Just like there is no miracle drug for obesity, we'll have to create a culture of more active living and better eating. We cannot simply perform gastric bypasses en masse. I agree with you that having religion be such a significant part of public life is an absolute malignance, but I cannot see any way to get rid of it besides the one that I am proposing. Intervention and legislation in this regard would be unamerican and undemocratic. Let the free market of ideas change it and evolve it.
     


  7. itsstillmatt

    itsstillmatt The Liberator Dubiously Honored

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    I don't think that you're understanding me. I have no agenda or goal of specifically making society less religious. My priorities as a voter and as a person are to simply have a more educated, cultured, and healthier population. None of my ideals have anything to do with a political usurpation of religion. I don't think that's possible, as I've said. Again, I will say that if the United States can build a stronger middle class and have better schools, I think it's quite likely that we'd have far less religious people. It's a different mode of thought than what I think your idea of my concept is. I'm not proposing a method, I'm suggesting a likely effect of a vastly improved education system and economy.
    No, I understand you, and I don't disagree with your aims or methods, though I do think, like Fuuma, that you are making something simple which is really quite complex, as people are not atoms, and react in an undetermined way to various new inputs. What I am saying is that it is not really organic, because while you are not trying to legislate, or impose, religion on a section of society, you are proposing to change the way they are educated in a fashion which is beyond their choosing. Simply because you are citizens of the same country, and because it is done by a vote, does not mean that it is being done in conjunction with the actual choices of the people receiving the new, better education, an education they might not see as better at all. As far as bringing religion out of the public sphere, I am probably more like Fuuma, though I would go much further in taking things out of the public sphere than he would.
     


  8. SField

    SField Senior member

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    No, I understand you, and I don't disagree with your aims or methods, though I do think, like Fuuma, that you are making something simple which is really quite complex, as people are not atoms, and react in an undetermined way to various new inputs. What I am saying is that it is not really organic, because while you are not trying to legislate, or impose, religion on a section of society, you are proposing to change the way they are educated in a fashion which is beyond their choosing. Simply because you are citizens of the same country, and because it is done by a vote, does not mean that it is being done in conjunction with the actual choices of the people receiving the new, better education, an education they might not see as better at all.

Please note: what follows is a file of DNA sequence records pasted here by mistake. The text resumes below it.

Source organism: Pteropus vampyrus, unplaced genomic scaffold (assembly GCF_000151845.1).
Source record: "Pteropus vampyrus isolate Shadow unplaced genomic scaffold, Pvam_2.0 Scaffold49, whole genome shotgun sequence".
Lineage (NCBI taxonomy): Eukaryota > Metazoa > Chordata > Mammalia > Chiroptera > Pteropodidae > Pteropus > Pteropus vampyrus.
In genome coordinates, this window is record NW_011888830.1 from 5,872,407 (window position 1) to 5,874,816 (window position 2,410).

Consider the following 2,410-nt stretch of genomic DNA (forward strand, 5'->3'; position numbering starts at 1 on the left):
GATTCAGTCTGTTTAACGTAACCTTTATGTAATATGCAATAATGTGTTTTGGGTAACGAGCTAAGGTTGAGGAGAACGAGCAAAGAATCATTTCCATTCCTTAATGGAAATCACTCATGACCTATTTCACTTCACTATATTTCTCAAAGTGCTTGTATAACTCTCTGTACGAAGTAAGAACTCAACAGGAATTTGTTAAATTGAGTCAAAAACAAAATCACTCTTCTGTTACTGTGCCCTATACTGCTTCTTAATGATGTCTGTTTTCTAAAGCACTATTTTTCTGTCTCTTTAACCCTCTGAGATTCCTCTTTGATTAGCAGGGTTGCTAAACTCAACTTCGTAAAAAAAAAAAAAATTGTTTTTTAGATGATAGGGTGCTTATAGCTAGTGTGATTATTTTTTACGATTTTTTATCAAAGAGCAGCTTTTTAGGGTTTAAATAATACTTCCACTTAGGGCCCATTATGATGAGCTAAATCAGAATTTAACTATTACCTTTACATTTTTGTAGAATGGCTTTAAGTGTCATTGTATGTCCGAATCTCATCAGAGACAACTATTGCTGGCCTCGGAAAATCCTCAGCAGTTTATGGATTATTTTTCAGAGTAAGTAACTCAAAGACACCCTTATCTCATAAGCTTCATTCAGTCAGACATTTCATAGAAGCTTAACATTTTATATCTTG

As far as bringing religion out of the public sphere, I am probably more like Fuuma, though I would go much further in taking things out of the public sphere than he would.


    I agree with Fuuma but I don't see how you'd do it. You cannot prevent a large part of America from being represented. As stupid and useless as their views are, they unfortunately pay taxes and as citizens have the right to representation in the political sphere.

    I don't see what the big problem is with having better teachers, higher standards in math and english and things like that. I never said it isn't a difficult problem, but I doubt that either of you are against having a better education system. I know that people are not atoms and that they are not all the same, but I will find it very hard to believe that after a greater emphasis on education, which we have evidence is quite possible in other countries of relevance, that there will not be a drop off in religious preoccupation in the united states. Perhaps we'll agree to disagree, but I'm happy because I know that both of us want the same thing, and even though you may not agree with how I'd go about it, that we both do want a better educated america as well.
     


  9. bluemagic

    bluemagic Senior member

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    I agree with Fuuma but I don't see how you'd do it. You cannot prevent a large part of America from being represented. As stupid and useless as their views are, they unfortunately pay taxes and as citizens have the right to representation in the political sphere. I don't see what the big problem is with having better teachers, higher standards in math and english and things like that. I never said it isn't a difficult problem, but I doubt that either of you are against having a better education system. I know that people are not atoms and that they are not all the same, but I will find it very hard to believe that after a greater emphasis on education, which we have evidence is quite possible in other countries of relevance, that there will not be a drop off in religious preoccupation in the united states. Perhaps we'll agree to disagree, but I'm happy because I know that both of us want the same thing, and even though you may not agree with how I'd go about it, that we both do want a better educated america as well.
    You ignore shifting United States demographics. Secular humanists have less children than highly religious immigrants from south of our borders. That's the problem with perfectionist teleologies; there's always some complication.
     


  10. Fuuma

    Fuuma Franchouillard Modasse